The Holy Synod, the decision-making body of the Greek Orthodox Church, has adopted a pro-choice group’s initiative to devote one day of the year to the “unborn child.”
The Church, which represents more than 80 percent of Greeks in a country where clergy enjoy civil servant status, has declared that this day will be the first Sunday after Christmas.
The decision, signed on July 9, is in response to the mobilization of a pro-life movement called “Let Me Live” within the Church.
In a press release issued on July 24, the association welcomed this “historic decision” which defends “the truth that an unborn child is a human being in the image of God, from the moment of conception.”
The Holy Synod justified the establishment of this day as a protection of children but also to help solve the country’s demographic difficulties.
In Greece, as in most European Union member states, abortion is allowed up to 12 weeks of pregnancy. According to several studies, the number of abortions has increased in recent years, largely due to the economic crisis.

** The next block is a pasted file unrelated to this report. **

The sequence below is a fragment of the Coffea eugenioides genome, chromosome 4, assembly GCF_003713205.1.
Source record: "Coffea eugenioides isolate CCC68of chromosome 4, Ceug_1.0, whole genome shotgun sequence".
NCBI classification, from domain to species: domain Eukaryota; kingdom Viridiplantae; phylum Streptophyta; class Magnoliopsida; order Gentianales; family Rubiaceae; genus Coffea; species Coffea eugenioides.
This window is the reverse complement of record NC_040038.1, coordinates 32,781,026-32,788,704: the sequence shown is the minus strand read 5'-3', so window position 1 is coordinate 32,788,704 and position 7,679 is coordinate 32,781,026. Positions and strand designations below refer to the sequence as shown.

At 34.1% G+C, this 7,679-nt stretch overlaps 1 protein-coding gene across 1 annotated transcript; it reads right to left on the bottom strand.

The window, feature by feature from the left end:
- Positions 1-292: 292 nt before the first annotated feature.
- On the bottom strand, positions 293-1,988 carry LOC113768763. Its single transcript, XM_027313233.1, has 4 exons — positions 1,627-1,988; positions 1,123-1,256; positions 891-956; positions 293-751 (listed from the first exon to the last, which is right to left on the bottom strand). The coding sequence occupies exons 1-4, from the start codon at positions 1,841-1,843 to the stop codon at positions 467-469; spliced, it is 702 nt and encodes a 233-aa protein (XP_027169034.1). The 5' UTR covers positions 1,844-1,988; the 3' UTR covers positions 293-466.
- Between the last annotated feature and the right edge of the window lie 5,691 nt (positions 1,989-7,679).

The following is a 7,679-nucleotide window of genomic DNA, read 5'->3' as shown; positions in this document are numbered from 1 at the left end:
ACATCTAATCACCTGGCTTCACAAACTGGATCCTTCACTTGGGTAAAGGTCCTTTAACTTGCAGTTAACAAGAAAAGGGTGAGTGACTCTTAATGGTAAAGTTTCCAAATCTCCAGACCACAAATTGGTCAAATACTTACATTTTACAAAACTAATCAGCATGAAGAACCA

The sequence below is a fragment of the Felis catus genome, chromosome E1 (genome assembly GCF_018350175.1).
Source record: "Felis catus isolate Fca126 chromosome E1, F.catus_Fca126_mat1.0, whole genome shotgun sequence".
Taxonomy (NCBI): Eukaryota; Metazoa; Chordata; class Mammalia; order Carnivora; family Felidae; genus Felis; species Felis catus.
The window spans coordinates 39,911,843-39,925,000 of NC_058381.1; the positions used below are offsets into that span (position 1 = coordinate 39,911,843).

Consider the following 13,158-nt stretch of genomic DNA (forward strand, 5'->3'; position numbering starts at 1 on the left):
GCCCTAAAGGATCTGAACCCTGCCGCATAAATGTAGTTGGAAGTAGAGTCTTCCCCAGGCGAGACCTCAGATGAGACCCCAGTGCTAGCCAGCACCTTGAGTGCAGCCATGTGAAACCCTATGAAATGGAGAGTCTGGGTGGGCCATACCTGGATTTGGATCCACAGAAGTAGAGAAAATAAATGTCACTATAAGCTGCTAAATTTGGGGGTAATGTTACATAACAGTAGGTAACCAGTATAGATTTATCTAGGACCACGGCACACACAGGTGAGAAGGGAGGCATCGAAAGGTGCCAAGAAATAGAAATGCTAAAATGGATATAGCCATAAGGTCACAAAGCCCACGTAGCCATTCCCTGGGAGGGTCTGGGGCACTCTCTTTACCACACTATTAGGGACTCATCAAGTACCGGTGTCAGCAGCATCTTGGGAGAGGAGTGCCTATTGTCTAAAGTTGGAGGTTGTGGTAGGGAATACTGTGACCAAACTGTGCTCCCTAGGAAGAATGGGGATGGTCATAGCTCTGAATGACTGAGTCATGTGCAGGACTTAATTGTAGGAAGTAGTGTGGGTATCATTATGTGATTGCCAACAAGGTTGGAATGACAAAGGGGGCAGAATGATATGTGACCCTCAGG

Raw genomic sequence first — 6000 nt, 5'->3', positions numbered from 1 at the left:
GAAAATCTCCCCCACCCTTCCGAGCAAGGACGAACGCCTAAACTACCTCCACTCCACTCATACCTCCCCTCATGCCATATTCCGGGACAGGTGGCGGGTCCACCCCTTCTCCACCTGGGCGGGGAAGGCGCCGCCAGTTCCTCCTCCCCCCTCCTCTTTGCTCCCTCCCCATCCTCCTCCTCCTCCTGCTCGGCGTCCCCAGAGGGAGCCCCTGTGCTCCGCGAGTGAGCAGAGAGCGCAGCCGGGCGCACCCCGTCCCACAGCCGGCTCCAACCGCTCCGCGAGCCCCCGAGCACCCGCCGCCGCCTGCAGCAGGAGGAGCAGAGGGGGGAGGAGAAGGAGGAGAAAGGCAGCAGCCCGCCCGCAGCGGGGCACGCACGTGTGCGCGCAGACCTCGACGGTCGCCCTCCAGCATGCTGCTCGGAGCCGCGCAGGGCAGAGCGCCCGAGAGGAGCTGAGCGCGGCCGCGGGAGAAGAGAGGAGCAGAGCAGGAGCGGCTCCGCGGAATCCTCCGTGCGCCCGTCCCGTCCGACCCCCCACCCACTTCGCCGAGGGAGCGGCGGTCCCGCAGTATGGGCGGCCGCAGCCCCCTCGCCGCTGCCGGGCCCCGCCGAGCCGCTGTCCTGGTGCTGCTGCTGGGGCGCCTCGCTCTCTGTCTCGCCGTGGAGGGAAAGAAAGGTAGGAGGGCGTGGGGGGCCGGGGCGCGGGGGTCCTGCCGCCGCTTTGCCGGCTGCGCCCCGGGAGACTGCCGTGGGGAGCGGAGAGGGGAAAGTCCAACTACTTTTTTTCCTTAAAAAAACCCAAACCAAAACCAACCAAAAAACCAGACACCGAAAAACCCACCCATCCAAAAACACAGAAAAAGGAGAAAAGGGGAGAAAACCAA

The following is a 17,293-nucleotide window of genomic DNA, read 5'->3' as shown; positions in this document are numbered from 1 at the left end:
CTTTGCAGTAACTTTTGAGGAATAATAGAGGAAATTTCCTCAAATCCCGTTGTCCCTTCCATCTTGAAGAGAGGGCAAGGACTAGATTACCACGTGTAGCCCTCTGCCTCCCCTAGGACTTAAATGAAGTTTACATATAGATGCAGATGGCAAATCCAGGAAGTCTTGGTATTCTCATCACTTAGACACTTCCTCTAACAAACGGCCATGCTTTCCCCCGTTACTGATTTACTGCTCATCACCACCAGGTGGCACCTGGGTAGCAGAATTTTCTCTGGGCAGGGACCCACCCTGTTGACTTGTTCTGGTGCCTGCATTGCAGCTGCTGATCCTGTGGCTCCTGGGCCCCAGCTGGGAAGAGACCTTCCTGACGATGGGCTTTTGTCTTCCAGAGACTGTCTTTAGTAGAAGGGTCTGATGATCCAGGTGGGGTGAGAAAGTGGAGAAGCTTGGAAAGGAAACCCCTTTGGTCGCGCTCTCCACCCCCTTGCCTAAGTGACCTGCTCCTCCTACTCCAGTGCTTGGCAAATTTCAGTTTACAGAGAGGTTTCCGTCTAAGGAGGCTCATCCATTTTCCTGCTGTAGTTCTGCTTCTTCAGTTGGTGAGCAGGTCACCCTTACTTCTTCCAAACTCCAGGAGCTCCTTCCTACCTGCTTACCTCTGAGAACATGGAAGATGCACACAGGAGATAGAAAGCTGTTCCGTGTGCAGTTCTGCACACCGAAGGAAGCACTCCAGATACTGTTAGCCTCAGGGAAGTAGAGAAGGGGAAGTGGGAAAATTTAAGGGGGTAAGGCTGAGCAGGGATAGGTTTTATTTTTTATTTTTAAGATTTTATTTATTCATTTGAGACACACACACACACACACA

The decision of the Orthodox Church is part of a “demographicwinter” for Greece. The country has a low fertility rate that is far from generational renewal: 1.35 children per woman in 2017, according to the Hellenic Statistical Authority.
The number of births was just under 90,000 in 2017, compared to 103,000 in 2000. In addition, nearly 500,000 Greeks left the country to escape unemployment after the severe economic crisis that hit the country hard.
To halt this demographic decline, the new right-wing government led by Prime Minister Kyriakos Mitsotakis has promised a grant of €2,000 ($2,227) for each child born in Greece and €1,000 for mothers under 30.
This measure provoked the anger of feminist movements, who denounced the government’s “sexist policy.”